A Riveting Day in Court
The first day of the Derek Chauvin trial began yesterday morning at Hennepin County Courthouse, and the proceedings produced dramatic video and first-hand witness accounts of George Floyd's death.
The trial of former Minneapolis Police Officer Derek Chauvin began yesterday morning, as attorneys for the prosecution and defense began to explain to the jury exactly how George Floyd was killed last August. Prosecutor Jerry Blackwell employed the use of repetition by telling jurors that this trial is “about Derek Chauvin,” not all police in general, and that 9 minutes and 30 seconds were two of the three most important numbers in this case." (Click here to watch the entire first day’s court proceedings.)
Prosecuting attorney Jerry Blackwell used a bold and effective strategy by correcting the 8:46 timing that had previously been understood as the total length of time that Chauvin knelt on the neck of Floyd — a move that prosecutors argue clearly caused his untimely death. The number 8:46 had come to represent a profound symbol, one that succinctly denoted police brutality and it was used throughout the summer and fall on giant protest signs for the Black Lives Matter Movement.
By correcting the timeframe for Floyd’s death, prosecutors were able to capitalize on the notoriety and outrage over 8:46 and raise the ante even further with a third number. Derek Chauvin forced his knee over the airway of George Floyd for 9 minutes and 30 seconds, a fact that is undisputed and egregious. Blackwell also introduced another heartbreaking number — twenty seven.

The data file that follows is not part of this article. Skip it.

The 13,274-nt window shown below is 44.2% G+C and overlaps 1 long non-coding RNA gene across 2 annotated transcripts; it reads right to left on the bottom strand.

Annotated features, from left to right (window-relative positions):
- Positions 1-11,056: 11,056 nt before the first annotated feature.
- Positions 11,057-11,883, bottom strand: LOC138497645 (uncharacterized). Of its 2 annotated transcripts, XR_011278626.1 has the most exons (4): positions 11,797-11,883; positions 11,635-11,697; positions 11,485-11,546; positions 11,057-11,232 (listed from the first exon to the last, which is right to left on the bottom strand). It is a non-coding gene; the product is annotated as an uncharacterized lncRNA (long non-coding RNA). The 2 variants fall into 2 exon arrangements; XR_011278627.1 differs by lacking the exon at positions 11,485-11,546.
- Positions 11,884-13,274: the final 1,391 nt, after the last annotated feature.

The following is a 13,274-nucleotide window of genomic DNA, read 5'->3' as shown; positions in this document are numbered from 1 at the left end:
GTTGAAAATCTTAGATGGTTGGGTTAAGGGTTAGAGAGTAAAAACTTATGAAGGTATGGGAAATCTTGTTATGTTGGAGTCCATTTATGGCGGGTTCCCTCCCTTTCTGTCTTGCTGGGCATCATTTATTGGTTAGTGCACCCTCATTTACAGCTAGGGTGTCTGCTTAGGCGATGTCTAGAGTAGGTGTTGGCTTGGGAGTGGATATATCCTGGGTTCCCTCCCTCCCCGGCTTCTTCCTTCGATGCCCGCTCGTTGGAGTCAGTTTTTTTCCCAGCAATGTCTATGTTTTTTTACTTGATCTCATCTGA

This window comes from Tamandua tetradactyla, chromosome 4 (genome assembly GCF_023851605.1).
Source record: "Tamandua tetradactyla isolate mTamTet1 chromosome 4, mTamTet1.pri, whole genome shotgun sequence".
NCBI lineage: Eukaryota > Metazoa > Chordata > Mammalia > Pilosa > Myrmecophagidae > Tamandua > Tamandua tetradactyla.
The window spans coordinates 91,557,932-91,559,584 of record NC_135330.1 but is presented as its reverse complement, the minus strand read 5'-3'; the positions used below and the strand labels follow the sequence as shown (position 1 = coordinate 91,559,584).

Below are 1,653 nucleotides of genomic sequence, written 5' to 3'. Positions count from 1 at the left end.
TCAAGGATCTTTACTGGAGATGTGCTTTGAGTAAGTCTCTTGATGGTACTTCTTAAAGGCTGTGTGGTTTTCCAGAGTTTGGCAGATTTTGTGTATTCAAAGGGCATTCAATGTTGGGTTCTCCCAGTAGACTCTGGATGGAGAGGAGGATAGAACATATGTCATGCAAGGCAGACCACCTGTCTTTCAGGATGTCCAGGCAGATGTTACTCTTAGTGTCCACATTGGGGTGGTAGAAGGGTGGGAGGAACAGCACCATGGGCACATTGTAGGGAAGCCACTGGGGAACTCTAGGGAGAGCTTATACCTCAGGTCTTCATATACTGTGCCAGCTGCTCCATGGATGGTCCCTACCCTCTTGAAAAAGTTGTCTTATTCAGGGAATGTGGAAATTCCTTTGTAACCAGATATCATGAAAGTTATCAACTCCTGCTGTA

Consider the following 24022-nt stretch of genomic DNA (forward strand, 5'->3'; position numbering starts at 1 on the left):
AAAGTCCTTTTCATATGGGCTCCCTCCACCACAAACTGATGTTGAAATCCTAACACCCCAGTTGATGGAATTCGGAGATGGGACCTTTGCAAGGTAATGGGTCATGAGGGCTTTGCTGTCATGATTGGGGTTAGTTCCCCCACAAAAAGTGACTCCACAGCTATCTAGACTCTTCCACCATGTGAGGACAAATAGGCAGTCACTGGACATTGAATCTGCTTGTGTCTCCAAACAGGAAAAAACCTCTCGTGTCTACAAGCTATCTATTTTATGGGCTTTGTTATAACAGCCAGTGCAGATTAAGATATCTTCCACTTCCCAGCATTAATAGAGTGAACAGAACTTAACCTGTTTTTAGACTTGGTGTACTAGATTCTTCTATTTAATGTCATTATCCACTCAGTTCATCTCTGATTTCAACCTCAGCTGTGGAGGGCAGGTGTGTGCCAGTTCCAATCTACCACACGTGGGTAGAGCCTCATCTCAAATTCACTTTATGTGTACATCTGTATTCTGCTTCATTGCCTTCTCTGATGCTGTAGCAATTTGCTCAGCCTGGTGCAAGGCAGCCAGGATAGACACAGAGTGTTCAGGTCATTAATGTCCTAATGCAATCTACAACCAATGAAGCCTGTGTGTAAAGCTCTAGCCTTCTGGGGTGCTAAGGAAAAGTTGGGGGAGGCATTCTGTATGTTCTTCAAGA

George Floyd told police 27 times that he could not breathe while he was dying. Prosecutors explained to the jury that in addition to saying, “I can’t breathe,” over and over, he told police “my stomach hurts, my neck hurts, everything hurts.” Mr. Floyd begged for his mother, said to tell his kids he loved them and then said, “I'm dead.” Floyd pleaded for one last time: “Come on, man. Oh, oh. I cannot breathe. I cannot breathe. Ah! They'll kill me. They‘ll kill me. I can't breathe. I can‘t breathe,” then he said nothing more.
Officer Derek Chauvin did not move during this time, other than to tighten his chokehold on Floyd. For 9 minutes and 30 seconds, none of the four officers around George Floyd gave him emergency medical assistance, checked his vitals or even attempted to clear his airway. All Chauvin did, other than press his knee harder into Floyd’s neck, was to say to Floyd that he was using up a lot of oxygen pleading for help.
None of these facts are in dispute, because the jury and the world saw all of the events unfold as we were shown the video of George Floyd’s death by prosecutors yesterday. Mr. Blackwell played this video in its entirety shortly after he began his opening statement, and the jury and the world had a first-hand view of every detail, as it happened.